Tuesday, November 3, 2009

When is a long run long?

When I started running, I considered a run as long if it was any more than one lap around a standard track. Note that I failed at my first few attempts at running that distance without needing a walk break.

Running a whole 5K became an accomplishment. Then running a whole 10K and then a half marathon (except for walking through the water stops). These were races and probably should be consider long "races" not long "runs."

It got me thinking what is a "long run?" There is some mystique and aura (no, not superheroes or dancers of some sort) around the long run as part of marathon training or long distance triathlon training. Is it physical training or is it, perhaps, more mental? More importantly, when does it qualify as an official long run?

I've heard that some people define it as longer than 10 miles. Some define it as longer than 90 minutes (of course there are probably the same folks who run 10 miles in much less than 90 minutes and that ain't me). Some define it as longer than 2 hours. Perhaps longer than a half mary qualifies.

Last weekend I ran 12 miles of run 10 minutes/walk 1. About 8.5 miles in my run (when I was reloading the water bottle), my friend Kathy was starting her run on the same trail. This was her last big run before IMAZ and she had 18 miles on her plan (this of course was after her 100 on the bike the day before). We ran and talked a while together before I had to turn around and head back to rejoin the real world. I thought my run would qualify as long in my mind.

It got me thinking. Should ipods be worn on the long run if the race doesn't allow them? (I'm leaning no but I seem to use my ipod on almost every run). Should you be talking on the run? (I'm leaning yes especially if you will be racing with friends). Would these disqualify the run as long? I settled on no - as long as the miles get done, the miles get done. It can be (and was) slow but the benefits will be realized in January.

Fortunately I'll have more time to think of this as my training runs for the Disney Marathon are getting long by anyone's definition. I hope there will be some time soon when I will look back at this "dirty dozen" that I ran on Sunday and consider it short.

Doubt I would ever consider them easy though.


Diane said...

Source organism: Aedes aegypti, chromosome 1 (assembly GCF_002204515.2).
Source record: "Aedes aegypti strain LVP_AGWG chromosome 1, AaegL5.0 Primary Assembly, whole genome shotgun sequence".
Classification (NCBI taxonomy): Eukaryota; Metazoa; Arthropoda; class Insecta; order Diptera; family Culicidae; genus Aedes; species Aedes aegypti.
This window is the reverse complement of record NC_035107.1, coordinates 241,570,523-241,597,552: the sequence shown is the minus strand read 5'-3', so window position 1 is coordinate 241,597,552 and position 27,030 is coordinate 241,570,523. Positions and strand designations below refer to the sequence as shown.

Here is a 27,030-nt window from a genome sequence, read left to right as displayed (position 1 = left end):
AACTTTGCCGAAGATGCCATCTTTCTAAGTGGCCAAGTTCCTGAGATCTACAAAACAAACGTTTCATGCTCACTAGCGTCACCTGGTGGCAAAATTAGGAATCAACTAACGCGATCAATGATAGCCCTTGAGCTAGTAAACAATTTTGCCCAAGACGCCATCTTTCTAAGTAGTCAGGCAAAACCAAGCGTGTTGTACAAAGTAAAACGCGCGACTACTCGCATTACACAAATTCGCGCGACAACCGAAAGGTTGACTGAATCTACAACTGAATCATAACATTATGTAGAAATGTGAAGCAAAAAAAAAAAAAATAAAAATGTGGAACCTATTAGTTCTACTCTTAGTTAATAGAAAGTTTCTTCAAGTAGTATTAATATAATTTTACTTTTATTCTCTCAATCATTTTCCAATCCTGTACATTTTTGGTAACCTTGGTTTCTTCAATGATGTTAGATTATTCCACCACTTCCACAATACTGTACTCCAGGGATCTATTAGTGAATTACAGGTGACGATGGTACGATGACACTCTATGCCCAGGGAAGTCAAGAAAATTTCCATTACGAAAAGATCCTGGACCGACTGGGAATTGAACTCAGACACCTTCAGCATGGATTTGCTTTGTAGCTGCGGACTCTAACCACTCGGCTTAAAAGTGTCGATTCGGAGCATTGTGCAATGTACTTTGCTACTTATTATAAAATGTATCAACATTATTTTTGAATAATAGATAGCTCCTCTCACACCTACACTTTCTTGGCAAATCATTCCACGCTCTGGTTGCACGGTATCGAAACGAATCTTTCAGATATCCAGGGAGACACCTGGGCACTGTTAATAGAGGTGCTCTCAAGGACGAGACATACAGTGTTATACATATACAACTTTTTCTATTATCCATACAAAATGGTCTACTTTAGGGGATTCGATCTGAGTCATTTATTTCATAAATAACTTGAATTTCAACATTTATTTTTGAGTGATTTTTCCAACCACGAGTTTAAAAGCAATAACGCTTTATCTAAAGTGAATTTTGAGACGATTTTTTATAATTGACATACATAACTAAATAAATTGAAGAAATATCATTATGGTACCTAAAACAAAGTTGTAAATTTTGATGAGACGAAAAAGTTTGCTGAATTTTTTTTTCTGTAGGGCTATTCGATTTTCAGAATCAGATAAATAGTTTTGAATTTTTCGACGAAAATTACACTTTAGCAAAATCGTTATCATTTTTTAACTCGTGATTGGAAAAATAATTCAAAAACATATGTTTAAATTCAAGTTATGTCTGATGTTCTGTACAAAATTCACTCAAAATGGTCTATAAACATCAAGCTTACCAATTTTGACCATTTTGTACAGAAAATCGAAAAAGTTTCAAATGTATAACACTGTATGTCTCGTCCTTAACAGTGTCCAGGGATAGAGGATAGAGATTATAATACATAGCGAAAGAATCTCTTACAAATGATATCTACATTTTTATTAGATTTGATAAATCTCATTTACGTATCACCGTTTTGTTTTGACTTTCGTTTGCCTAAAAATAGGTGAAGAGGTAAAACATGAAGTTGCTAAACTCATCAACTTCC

Interesting post. I think it's all mental. I'm now at the point where I think, "a half marathon - no problem. but a full marathon. wow. BIG problem". I know that in order to be successful in my training I need to mentally break through that barrier and see 26 miles as very doable and within my reach.

And I definitely agree that fast or slow, it all gets the job done and you WILL see those benefits come the day of the marathon.

Good work and good luck in your training.

Carolina John said...

i call it a long run if i have to take a gu in the middle. for me that means 90 minutes, sometimes less. but i plan for 10 m/m pace and prefer to run in distances, not times.

Big Daddy Diesel said...

Anything over 10k is long in my opinion and I think Ipods are ok on long runs, if your not racing, I find it hard to keep your mind from getting bored on training runs. At least in a race, your thinking most of the time on what is going on.

Missy said...

I NEVER wear an iPod running from 30 minutes to 2:30 hours. I can't race with it so I don't want to rely on it. I also don't wear one for safety reasons. I like to hear everything going on around me.

Yeah, I'm good until about 1:30...anything after that is long and/or anything in double digits.

Dee said...

I really enjoyed this post...especially since I am doimg my last "long Run" tomorrow before IM Cozumel! Hmmm, I think a "long run" is anything 12 and over. Don't know why, but 12 just sounds like a "long run to me". Oh...I don't run with an IPOD and I do all of my long runs solo... Ha!What's wrong with me?!!! ;-)

JAllgood said...

A long run? Hmm... I think that varies as to the person and the fitness level they are at. I signed up for a 5K this Saturday and haven't run for over a month and a half. OUCH! A 5K seems long right now to me! Now for IPODs, I'm still trying to figure out how do feel comfortable with one on when I running. My ears have issues! But I will say that towards the end of the 70.3 Tri this summer the IPOD did keep my feet going with the tunes.